2023 Florida Eviction Process: Laws for Landlords & Property Managers

In this article, we will discuss the Florida eviction process in 2023 and the relevant laws and regulations that landlords and property managers must follow when evicting a tenant in the state of Florida. We will cover the required notices, filing procedures, and legal consequences of noncompliance, as well as tenant rights and protections under Florida law.

April 30, 2023 3:06 PM

Legally Reviewed by Susan Chai, Esq.

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Fact checked by Susan Chai, Esq.

As a legal expert, I'm here to discuss the eviction process in Florida under Fla. Stat. § 83.40 et seq. for landlords and property managers. Being well-versed with the law and the required steps can ensure an efficient and accurate eviction, saving you time and resources.

There are certain lawful reasons for landlords to evict tenants, and it's crucial to be aware of the appropriate circumstances and procedures.

3 Common Reasons for Eviction in Florida

  1. Non-payment of rent
  2. Violation of lease terms (e.g., unauthorized pets)
  3. Failure to maintain the unit as per Florida law (Fla. Stat. § 83.52)

However, it's important to avoid resorting to prohibited self-help methods, such as locking the tenant out or interfering with their utilities. Doing so may lead to lawsuits and potential damages that could affect your business.

The legal eviction process in Florida consists of five main steps to ensure a smooth and lawful procedure.

Step #1: Provide Proper Notice

Tenants must receive proper notice before an eviction begins. There are three types of notices in Florida:

  1. 3-day notice for non-payment of rent
  2. 7-day notice with a chance to 'cure' for curable lease violations
  3. 7-day 'unconditional quit' notice for uncorrectable lease violations

For tenants without a lease or holdover tenants, proper notice as outlined in Fla. Stat. § 83.57 is required (e.g., 15 days for month-to-month tenants).

Deliver notices personally, through certified mail, or by leaving a copy at the tenant's residence, following Fla. Stat. § 83.56 (4).

Step #2: File an Eviction Lawsuit at Your County Court

After the required notice period (3 or 7 days), leverage Fla. Stat. § 83.59 by filing a lawsuit for eviction at the county courthouse that has jurisdiction over the property. Prepare the necessary documents, including a Complaint for Eviction, Summons, Non-military Affidavit, and addressed envelopes for each defendant. You will also need to pay the required filing and summons fees.

Issue a legally correct notice to comply using the appropriate templates or services for added peace of mind.

Step #3: Serve the Tenant with the Complaint and Summons

To establish personal jurisdiction over the tenant, the court clerk will send them the eviction summons and complaint. Additionally, a process server or the county sheriff will deliver the documents to the tenant in person. You'll need to pay the corresponding fees for this service.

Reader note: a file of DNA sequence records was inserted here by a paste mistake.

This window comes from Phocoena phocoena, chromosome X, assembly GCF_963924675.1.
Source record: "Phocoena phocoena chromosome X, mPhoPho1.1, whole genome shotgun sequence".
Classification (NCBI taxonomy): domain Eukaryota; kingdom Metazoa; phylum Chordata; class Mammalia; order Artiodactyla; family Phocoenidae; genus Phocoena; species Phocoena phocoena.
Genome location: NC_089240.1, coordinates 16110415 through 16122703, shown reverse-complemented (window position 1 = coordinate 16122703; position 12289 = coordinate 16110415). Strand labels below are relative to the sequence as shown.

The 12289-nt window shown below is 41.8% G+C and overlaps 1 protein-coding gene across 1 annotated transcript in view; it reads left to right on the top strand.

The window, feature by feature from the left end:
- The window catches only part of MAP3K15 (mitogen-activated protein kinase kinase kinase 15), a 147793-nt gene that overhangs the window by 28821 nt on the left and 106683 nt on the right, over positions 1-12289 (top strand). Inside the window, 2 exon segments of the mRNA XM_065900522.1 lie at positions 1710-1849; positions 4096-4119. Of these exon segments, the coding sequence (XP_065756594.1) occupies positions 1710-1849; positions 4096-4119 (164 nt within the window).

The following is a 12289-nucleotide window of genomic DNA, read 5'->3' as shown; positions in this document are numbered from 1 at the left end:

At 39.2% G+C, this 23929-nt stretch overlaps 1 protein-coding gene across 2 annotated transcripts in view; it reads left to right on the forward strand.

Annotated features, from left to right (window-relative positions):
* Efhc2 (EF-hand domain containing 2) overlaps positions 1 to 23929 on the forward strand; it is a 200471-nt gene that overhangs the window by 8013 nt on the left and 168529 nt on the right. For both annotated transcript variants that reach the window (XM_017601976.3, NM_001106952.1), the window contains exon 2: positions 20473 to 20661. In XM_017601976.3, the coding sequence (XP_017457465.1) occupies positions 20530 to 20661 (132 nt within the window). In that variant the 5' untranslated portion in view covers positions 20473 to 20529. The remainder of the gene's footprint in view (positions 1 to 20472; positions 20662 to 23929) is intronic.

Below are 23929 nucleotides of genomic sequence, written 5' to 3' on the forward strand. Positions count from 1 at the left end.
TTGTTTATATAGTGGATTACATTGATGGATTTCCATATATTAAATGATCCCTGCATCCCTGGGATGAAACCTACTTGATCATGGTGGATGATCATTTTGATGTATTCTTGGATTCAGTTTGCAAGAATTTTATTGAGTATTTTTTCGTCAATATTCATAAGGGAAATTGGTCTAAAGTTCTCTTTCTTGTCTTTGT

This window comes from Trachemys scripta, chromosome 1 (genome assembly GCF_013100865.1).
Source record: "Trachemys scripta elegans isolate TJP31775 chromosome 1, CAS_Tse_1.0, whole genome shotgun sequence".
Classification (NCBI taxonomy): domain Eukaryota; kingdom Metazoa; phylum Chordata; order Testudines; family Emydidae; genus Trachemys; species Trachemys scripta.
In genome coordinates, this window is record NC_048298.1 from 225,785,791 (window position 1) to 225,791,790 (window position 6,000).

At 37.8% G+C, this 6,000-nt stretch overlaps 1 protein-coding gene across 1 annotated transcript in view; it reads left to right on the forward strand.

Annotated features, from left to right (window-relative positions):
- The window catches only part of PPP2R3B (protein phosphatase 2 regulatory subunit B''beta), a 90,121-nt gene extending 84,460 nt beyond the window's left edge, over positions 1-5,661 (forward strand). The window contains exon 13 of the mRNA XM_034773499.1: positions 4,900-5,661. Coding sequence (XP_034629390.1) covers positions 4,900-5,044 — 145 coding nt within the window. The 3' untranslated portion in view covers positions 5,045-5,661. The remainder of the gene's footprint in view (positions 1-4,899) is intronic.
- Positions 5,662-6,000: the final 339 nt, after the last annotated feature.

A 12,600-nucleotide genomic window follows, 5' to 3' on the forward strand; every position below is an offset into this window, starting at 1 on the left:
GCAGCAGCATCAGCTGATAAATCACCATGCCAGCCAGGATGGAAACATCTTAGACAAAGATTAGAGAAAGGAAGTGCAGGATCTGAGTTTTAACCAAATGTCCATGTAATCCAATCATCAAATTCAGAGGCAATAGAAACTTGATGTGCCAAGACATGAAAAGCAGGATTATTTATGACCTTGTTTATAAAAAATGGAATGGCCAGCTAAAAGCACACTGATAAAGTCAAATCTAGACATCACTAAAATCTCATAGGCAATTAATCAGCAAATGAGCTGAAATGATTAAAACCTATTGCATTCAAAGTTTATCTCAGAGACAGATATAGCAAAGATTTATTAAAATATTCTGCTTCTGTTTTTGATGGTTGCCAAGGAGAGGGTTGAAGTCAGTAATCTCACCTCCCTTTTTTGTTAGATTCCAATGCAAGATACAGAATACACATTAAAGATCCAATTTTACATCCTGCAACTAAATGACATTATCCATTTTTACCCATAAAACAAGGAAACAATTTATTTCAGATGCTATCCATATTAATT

Step #4: Attend Court Hearing, Obtain Judgment, and Receive Writ of Possession

The tenant has five days to respond to the complaint. If they do so, a court hearing will be scheduled. Come prepared with all necessary evidence and witnesses to support your claim. If you're successful, the judge will issue a judgment and provide you with a Writ of Possession.

Alternatively, if the tenant doesn't respond after five days, file a default judgment motion and attend the hearing to get your judgment and Writ of Possession.

Step #5: County Sheriff to Serve and Execute the Writ of Possession

The county sheriff must legally serve and execute the Writ of Possession. Pay the appropriate fees, and ensure your full name and contact information, or your authorized agent's information, is on the writ. The sheriff will handle service, eject the tenant if necessary, and oversee the removal of the tenant's possessions from the property.

The Value of an Eviction Attorney

Evictions can be emotionally and physically taxing. With the guidance of an experienced eviction attorney, you can streamline the often confusing process, saving time and gaining peace of mind.

When a dispute arises with a tenant, maintaining thorough records can make or break your eviction request. Keep well-organized physical and digital records, employ property management software, and have all necessary documents and evidence at hand to prove your case.

Remember to closely follow Florida's landlord-tenant laws during the eviction process.

Florida Eviction Laws

  • Rent Grace Period: The grace period is specified in the lease agreement.
  • Non-Payment of Rent: The tenant has 3 days to pay the rent as per § 83.56(3).
  • Non-Compliance: The tenant has 7 days to comply with the terms of the lease as per § 83.56(2)(a) & § 83.56(2)(b).
  • Termination (Month-to-Month Lease): The landlord must provide a notice of termination at least 15 days prior to the end of the month as per § 83.57(3).
  • Eviction Lawsuit: The lawsuit for eviction is governed by the laws related to Forcible Entry & Unlawful Detainer, as per Chapter 82.

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